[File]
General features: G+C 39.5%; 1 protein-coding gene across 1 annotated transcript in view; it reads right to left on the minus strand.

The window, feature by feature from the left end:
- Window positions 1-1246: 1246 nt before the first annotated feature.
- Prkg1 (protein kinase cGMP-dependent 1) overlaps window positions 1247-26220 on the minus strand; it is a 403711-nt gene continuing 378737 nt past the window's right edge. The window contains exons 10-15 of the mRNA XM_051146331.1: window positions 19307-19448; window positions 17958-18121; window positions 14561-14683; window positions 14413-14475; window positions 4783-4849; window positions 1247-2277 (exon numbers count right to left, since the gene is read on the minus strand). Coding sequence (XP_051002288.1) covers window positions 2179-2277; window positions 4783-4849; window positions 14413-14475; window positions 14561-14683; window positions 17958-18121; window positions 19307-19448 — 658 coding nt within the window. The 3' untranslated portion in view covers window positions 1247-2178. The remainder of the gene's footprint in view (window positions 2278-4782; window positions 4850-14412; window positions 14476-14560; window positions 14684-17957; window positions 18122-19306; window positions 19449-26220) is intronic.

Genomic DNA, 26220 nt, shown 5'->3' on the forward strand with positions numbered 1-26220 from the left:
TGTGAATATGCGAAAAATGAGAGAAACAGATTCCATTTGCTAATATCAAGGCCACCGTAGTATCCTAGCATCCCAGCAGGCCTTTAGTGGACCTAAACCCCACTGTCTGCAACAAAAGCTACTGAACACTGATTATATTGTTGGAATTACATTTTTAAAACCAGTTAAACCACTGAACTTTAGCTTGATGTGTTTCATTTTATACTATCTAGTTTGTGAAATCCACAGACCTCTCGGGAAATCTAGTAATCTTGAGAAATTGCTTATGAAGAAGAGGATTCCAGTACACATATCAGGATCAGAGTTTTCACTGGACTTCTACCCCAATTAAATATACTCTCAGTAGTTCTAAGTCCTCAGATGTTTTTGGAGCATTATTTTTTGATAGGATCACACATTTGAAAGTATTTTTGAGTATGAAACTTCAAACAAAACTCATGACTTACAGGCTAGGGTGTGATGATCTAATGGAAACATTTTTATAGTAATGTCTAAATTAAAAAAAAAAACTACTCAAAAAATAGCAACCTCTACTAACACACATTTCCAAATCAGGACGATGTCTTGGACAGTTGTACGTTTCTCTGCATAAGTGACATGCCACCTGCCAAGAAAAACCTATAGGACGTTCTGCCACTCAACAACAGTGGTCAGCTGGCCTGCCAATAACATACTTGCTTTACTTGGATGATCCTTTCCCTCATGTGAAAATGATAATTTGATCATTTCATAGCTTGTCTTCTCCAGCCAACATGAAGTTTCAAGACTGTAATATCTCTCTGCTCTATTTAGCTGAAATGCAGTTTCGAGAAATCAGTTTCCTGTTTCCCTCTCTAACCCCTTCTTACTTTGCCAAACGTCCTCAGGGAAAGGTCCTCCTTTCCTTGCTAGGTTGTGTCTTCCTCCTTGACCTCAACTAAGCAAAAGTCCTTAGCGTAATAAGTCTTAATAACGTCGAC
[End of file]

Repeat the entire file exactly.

General features: G+C 39.5%; 1 protein-coding gene across 1 annotated transcript in view; it reads right to left on the minus strand.

The window, feature by feature from the left end:
- Window positions 1-1246: 1246 nt before the first annotated feature.
- Prkg1 (protein kinase cGMP-dependent 1) overlaps window positions 1247-26220 on the minus strand; it is a 403711-nt gene continuing 378737 nt past the window's right edge. The window contains exons 10-15 of the mRNA XM_051146331.1: window positions 19307-19448; window positions 17958-18121; window positions 14561-14683; window positions 14413-14475; window positions 4783-4849; window positions 1247-2277 (exon numbers count right to left, since the gene is read on the minus strand). Coding sequence (XP_051002288.1) covers window positions 2179-2277; window positions 4783-4849; window positions 14413-14475; window positions 14561-14683; window positions 17958-18121; window positions 19307-19448 — 658 coding nt within the window. The 3' untranslated portion in view covers window positions 1247-2178. The remainder of the gene's footprint in view (window positions 2278-4782; window positions 4850-14412; window positions 14476-14560; window positions 14684-17957; window positions 18122-19306; window positions 19449-26220) is intronic.

Genomic DNA, 26220 nt, shown 5'->3' on the forward strand with positions numbered 1-26220 from the left:
TGTGAATATGCGAAAAATGAGAGAAACAGATTCCATTTGCTAATATCAAGGCCACCGTAGTATCCTAGCATCCCAGCAGGCCTTTAGTGGACCTAAACCCCACTGTCTGCAACAAAAGCTACTGAACACTGATTATATTGTTGGAATTACATTTTTAAAACCAGTTAAACCACTGAACTTTAGCTTGATGTGTTTCATTTTATACTATCTAGTTTGTGAAATCCACAGACCTCTCGGGAAATCTAGTAATCTTGAGAAATTGCTTATGAAGAAGAGGATTCCAGTACACATATCAGGATCAGAGTTTTCACTGGACTTCTACCCCAATTAAATATACTCTCAGTAGTTCTAAGTCCTCAGATGTTTTTGGAGCATTATTTTTTGATAGGATCACACATTTGAAAGTATTTTTGAGTATGAAACTTCAAACAAAACTCATGACTTACAGGCTAGGGTGTGATGATCTAATGGAAACATTTTTATAGTAATGTCTAAATTAAAAAAAAAAACTACTCAAAAAATAGCAACCTCTACTAACACACATTTCCAAATCAGGACGATGTCTTGGACAGTTGTACGTTTCTCTGCATAAGTGACATGCCACCTGCCAAGAAAAACCTATAGGACGTTCTGCCACTCAACAACAGTGGTCAGCTGGCCTGCCAATAACATACTTGCTTTACTTGGATGATCCTTTCCCTCATGTGAAAATGATAATTTGATCATTTCATAGCTTGTCTTCTCCAGCCAACATGAAGTTTCAAGACTGTAATATCTCTCTGCTCTATTTAGCTGAAATGCAGTTTCGAGAAATCAGTTTCCTGTTTCCCTCTCTAACCCCTTCTTACTTTGCCAAACGTCCTCAGGGAAAGGTCCTCCTTTCCTTGCTAGGTTGTGTCTTCCTCCTTGACCTCAACTAAGCAAAAGTCCTTAGCGTAATAAGTCTTAATAACGTCGAC